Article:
Planetary Science

Martian Minimagnetopause

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Science  12 Dec 2003:
Vol. 302, Issue 5652, pp. 1863
DOI: 10.1126/science.302.5652.1863b

The solar system is not as empty as it may seem; the space between the planets is permeated with an interplanetary magnetic field (IMF) and bombarded continuously by the solar wind. When the IMF and the solar wind intersect at a planet, even a small planet like Mars (with a thin atmosphere, weak magnetic anomalies, and a paltry plasmasphere/ionosphere), the magnetic field lines are compressed and pile up, and the solar wind particles interact with the planet.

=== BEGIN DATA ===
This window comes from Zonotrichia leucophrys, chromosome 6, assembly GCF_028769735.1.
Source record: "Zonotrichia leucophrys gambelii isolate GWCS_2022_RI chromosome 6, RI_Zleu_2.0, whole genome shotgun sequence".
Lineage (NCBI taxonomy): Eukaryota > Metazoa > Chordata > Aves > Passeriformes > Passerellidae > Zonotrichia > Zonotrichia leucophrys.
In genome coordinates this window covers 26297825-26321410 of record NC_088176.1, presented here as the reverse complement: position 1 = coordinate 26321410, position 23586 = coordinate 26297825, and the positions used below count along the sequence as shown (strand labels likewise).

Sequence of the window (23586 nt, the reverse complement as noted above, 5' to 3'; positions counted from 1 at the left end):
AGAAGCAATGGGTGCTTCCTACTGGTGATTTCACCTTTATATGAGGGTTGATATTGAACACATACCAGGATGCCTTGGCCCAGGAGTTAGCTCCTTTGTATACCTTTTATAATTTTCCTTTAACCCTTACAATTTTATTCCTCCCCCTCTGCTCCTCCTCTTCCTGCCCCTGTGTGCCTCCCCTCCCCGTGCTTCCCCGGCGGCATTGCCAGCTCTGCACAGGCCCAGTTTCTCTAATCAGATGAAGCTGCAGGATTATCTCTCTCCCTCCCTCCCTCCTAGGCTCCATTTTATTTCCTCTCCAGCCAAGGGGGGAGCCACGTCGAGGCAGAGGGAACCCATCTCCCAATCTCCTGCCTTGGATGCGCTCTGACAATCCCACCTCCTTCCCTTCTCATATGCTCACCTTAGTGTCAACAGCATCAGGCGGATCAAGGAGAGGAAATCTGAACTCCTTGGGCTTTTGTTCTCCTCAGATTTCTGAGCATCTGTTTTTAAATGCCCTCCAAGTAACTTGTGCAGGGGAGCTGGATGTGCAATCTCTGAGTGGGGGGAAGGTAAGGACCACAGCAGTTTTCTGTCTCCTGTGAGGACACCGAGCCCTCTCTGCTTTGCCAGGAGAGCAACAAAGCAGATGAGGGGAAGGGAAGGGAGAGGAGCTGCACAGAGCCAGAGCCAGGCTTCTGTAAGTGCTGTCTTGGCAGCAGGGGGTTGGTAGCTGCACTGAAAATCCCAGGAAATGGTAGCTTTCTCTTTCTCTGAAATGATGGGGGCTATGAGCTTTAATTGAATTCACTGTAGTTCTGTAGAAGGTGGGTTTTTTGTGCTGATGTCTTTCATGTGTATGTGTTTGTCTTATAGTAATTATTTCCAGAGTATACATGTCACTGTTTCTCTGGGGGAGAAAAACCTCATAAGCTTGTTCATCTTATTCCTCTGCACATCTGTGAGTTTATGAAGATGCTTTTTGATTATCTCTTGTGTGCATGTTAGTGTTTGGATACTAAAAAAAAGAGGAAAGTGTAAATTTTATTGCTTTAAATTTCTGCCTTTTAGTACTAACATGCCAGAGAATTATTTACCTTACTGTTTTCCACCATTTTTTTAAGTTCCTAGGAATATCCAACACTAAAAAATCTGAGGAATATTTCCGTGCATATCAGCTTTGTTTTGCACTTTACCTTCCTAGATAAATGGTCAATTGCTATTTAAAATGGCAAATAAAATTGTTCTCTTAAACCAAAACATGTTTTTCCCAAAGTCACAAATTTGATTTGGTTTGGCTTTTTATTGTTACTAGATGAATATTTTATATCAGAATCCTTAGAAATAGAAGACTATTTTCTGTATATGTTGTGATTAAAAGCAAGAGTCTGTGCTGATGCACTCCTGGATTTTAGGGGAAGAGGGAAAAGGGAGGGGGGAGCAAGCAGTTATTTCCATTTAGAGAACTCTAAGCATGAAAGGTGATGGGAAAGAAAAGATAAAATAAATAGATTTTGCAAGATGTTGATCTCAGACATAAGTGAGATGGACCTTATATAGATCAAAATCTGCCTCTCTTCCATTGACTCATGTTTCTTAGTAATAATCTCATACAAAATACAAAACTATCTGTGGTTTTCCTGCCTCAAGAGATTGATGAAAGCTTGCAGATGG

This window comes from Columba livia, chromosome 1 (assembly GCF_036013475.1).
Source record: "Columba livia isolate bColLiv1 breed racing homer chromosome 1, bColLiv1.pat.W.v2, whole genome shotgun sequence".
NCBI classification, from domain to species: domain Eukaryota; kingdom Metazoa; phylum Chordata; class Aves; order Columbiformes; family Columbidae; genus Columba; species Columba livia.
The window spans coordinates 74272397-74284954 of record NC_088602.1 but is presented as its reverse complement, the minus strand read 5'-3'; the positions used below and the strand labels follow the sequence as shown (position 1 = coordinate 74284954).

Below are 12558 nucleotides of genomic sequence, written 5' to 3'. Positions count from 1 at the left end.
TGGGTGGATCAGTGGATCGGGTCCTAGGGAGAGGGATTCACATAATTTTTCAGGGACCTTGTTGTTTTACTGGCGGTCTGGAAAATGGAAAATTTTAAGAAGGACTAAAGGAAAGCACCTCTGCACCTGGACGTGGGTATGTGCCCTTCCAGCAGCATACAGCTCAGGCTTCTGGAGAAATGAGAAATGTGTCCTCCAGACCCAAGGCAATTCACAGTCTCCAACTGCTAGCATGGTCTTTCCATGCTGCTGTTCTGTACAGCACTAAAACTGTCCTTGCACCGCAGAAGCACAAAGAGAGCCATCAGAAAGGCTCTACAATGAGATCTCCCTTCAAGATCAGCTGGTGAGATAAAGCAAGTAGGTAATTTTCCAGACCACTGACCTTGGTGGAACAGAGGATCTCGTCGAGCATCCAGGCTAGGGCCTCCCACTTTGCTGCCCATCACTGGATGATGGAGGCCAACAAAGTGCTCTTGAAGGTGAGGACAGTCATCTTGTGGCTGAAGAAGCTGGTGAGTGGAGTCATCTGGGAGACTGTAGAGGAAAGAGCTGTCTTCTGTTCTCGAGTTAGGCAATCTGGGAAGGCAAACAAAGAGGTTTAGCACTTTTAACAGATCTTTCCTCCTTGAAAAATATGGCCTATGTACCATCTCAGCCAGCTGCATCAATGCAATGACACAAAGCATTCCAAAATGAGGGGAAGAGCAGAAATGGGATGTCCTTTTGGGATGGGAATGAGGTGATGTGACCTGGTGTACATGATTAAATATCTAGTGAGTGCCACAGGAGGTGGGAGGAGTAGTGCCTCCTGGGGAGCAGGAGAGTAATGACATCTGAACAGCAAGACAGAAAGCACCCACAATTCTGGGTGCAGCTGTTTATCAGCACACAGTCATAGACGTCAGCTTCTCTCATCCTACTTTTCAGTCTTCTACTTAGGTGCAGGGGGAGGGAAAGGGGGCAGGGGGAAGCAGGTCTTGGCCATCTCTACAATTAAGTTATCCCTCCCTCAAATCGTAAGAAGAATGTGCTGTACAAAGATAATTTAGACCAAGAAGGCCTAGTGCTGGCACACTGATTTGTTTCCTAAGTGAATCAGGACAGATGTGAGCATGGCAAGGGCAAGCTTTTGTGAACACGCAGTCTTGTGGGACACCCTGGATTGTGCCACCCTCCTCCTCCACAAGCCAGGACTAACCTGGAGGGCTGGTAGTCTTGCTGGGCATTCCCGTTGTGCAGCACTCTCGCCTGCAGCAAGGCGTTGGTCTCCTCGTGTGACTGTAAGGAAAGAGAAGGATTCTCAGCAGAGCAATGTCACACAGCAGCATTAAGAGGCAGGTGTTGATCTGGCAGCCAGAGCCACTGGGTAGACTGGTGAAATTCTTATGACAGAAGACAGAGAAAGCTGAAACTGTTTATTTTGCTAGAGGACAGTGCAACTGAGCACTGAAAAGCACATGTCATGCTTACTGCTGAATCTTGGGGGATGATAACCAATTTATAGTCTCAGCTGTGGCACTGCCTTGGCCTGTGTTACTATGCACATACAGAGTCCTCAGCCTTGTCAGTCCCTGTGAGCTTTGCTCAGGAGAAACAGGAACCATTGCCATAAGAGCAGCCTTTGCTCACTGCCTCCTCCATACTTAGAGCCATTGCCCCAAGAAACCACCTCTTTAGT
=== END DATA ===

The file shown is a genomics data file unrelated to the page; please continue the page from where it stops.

Harnett and Winglee have developed a three-dimensional, non-ideal magnetohydrodynamic model of the magnetic pile-up and particle interactions. The simulations show the formation of a minimagnetopause above the magnetic anomalies in the southern hemisphere of Mars. The minimagnetopause keeps the solar wind from reaching the Martian surface, it demagnitizes ions, and it increases the size and magnitude of the magnetic field and current. The minimagnetopause only appears on the dayside and is caused by the relatively stronger magnetic anomalies in the southern hemisphere. This previously unrecognized and asymmetric interaction may change our understanding of the Martian environment, particularly whether hydrogen and oxygen remain neutral species in the Martian exosphere or exchange with interplanetary space. — LR

Geophys. Res. Lett. 10.1029/2003GL017852 (2003).

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